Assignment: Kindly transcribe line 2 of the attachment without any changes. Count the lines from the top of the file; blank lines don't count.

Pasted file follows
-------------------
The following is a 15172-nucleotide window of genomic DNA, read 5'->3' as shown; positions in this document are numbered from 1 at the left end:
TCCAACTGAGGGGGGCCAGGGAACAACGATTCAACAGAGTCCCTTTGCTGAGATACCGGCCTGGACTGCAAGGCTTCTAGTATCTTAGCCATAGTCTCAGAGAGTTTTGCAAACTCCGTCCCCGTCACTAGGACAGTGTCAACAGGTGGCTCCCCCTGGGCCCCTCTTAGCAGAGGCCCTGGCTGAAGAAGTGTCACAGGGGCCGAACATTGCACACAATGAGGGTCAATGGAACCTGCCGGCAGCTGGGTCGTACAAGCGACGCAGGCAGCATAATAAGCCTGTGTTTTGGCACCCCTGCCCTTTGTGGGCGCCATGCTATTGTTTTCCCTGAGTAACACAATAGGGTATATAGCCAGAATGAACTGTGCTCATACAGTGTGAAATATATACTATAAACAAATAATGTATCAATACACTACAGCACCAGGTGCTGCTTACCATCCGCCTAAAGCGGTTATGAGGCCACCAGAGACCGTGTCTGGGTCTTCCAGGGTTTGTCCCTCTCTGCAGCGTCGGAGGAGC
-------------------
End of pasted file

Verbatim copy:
TCCAACTGAGGGGGGCCAGGGAACAACGATTCAACAGAGTCCCTTTGCTGAGATACCGGCCTGGACTGCAAGGCTTCTAGTATCTTAGCCATAGTCTCAGAGAGTTTTGCAAACTCCGTCCCCGTCACTAGGACAGTGTCAACAGGTGGCTCCCCCTGGGCCCCTCTTAGCAGAGGCCCTGGCTGAAGAAGTGTCACAGGGGCCGAACATTGCACACAATGAGGGTCAATGGAACCTGCCGGCAGCTGGGTCGTACAAGCGACGCAGGCAGCATAATAAGCCTGTGTTTTGGCACCCCTGCCCTTTGTGGGCGCCATGCTATTGTTTTCCCTGAGTAACACAATAGGGTATATAGCCAGAATGAACTGTGCTCATACAGTGTGAAATATATACTATAAACAAATAATGTATCAATACACTACAGCACCAGGTGCTGCTTACCATCCGCCTAAAGCGGTTATGAGGCCACCAGAGACCGTGTCTGGGTCTTCCAGGGTTTGTCCCTCTCTGCAGCGTCGGAGGAGC